To do that, RabbitMQ has 2 plugins called federation and shovel. Deciding which one to pick depends on target topology, patterns of message transfer and level of control you need.

We rolled out the plan in several phases, but are the 2 major steps:

  1. 1 backend cluster + 1 gateway cluster with direct messages routing through federation. Below a logical representation of how they communicate:
    RabbitMQ Step 1
  2. 1 backend cluster + X gateway clusters with intelligent routing: when messages need to be routed to more than 1 gateway, it becomes inefficient to send all messages to all gateways. We developped a simple message router that route messages based on known location of the client (and broadcasts in case of doubt).
    RabbitMQ step 2

Clients are routed using AWS Route53 latency-based configuration.

Tuning RabbitMQ

It’s possible to tune RabbitMQ for throughput or for large number of connections. This is well documented here. We naturally applied those recommendations in order to maximize throughput on the backend cluster, and increase capacity to handle large number of connections on gateways.

We have also enabled HiPE compilation to increase throughput on some clusters and this is giving excellent results.

Running on AWS, we chose the ‘c’ type for our instances: RabbitMQ can be CPU intensive, for throughput intensive workloads, or when connections churn is high (which happens quite often if you have clients connecting from everywhere). We favored c3 instances (cheaper storage with SSD instance store volumes – requires snapshots for instance crash recovery) but c4 with proper IOPS configuration (gp2 or io1) does the trick (more expansive but data survives server crash or restart).


The way we decide to deploy and locate gateways is data-driven: we do it depending on current number of customers per region/country, forecast in sells, new projects, and technical factors. Once we are aware of those parameters, it’s important to make the operation of setting up a new gateway as automatic as possible.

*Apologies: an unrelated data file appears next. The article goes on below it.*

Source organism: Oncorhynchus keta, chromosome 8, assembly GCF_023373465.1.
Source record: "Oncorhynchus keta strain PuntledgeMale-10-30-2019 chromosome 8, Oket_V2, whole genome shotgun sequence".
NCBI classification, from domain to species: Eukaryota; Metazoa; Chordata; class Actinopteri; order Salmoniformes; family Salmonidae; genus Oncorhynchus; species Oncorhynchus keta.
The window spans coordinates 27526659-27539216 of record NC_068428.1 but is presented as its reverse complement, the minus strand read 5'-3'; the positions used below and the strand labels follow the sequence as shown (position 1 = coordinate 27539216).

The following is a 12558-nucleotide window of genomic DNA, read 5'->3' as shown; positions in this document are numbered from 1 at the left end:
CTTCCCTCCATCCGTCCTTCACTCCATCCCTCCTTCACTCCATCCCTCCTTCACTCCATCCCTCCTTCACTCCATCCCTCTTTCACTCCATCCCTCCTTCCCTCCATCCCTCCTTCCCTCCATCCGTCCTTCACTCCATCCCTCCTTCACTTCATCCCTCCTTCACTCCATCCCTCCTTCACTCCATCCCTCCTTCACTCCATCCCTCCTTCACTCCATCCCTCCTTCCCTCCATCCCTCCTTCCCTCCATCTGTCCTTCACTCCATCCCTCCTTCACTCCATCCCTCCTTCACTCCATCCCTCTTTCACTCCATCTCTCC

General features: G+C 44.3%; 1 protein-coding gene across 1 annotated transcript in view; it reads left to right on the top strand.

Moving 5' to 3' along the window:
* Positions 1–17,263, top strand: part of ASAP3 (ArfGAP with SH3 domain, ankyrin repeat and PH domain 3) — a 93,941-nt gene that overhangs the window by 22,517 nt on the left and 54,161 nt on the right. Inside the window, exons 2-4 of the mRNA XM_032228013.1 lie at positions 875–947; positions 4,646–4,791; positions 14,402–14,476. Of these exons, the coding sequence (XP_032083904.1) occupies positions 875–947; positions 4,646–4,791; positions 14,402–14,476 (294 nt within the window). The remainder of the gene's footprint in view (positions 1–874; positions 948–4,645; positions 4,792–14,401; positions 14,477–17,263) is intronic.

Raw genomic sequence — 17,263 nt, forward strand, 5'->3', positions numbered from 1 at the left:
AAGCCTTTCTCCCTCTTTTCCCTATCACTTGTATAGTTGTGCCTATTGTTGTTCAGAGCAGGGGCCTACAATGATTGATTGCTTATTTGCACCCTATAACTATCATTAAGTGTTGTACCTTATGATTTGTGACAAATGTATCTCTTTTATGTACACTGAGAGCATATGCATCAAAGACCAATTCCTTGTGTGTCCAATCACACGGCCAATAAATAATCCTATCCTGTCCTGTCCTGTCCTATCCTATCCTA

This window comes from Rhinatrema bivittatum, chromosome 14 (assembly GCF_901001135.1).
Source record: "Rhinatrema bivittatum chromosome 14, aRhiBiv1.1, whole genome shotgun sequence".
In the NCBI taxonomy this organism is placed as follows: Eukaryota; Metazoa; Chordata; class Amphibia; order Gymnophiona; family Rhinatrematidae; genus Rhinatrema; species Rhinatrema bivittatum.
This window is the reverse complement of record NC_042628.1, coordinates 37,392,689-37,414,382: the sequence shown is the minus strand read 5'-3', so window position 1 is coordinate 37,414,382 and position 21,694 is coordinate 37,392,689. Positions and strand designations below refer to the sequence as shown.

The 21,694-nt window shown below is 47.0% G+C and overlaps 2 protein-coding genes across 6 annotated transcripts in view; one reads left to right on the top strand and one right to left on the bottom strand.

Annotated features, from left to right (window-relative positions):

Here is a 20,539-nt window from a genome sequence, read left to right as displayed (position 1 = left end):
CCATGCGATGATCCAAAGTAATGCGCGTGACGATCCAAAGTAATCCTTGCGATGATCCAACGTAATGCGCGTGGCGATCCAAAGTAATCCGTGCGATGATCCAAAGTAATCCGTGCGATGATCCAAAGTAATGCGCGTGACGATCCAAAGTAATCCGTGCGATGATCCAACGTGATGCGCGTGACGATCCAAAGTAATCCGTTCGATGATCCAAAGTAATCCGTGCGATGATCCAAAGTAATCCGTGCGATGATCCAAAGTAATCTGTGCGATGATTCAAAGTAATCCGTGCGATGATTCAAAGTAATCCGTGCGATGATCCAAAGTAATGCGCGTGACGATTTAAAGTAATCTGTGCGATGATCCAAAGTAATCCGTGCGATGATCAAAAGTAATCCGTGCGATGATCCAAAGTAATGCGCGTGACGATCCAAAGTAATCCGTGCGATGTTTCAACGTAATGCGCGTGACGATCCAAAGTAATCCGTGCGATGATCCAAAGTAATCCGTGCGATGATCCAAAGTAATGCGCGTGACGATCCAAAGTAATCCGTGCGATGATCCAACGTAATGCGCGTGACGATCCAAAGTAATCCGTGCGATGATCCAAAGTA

Of course, spinning up a new gateway isn’t just a matter of 1 new server in an AWS region: we have to setup the VPC, VPN connection with backend, proxy servers, and other IT support instances.

We did it using Hashicorp Terraform: it lets you declare and interact with AWS resources from declaration in simple configuration files. Almost all AWS resources are available, see here.

Now if need to spawn a new gateway, it’s a matter of hours.

Where we are now

We started deploying these solutions in productions in March, and now we have 2 gateways in production (US and Japan), handling tens of thousands of connections.

Scalability and resiliency improved, and we significantly reduced number of problems we used to have. Also, massive reconnections are much less massive, by design: fewer clients per node, and clients are geographically closer to brokers, which reduces risk of network hicups.

We also improved maintainability: upgrades are progressively applied accross clusters, and we aren’t tied to a single solution anymore: if we decide to go for another messaging implementation for a particular need, it will be much easier to plug in.

Next steps

We want to achieve strong high availability, using AWS Route53 latency + health checks based routing. This will answer the question “what happens if the entire cluster of brokers is down?”. A good example can be found here

Split, split again! Internal workloads handled by the core cluster can be further segragated, by sending messages to dedicated message brokers, where relevant. Specifically, some of our workloads are log-oriented, don’t need true real-time processing, and would benefit from several days of data retention. Using something like kafka or kinesis would help in that matter.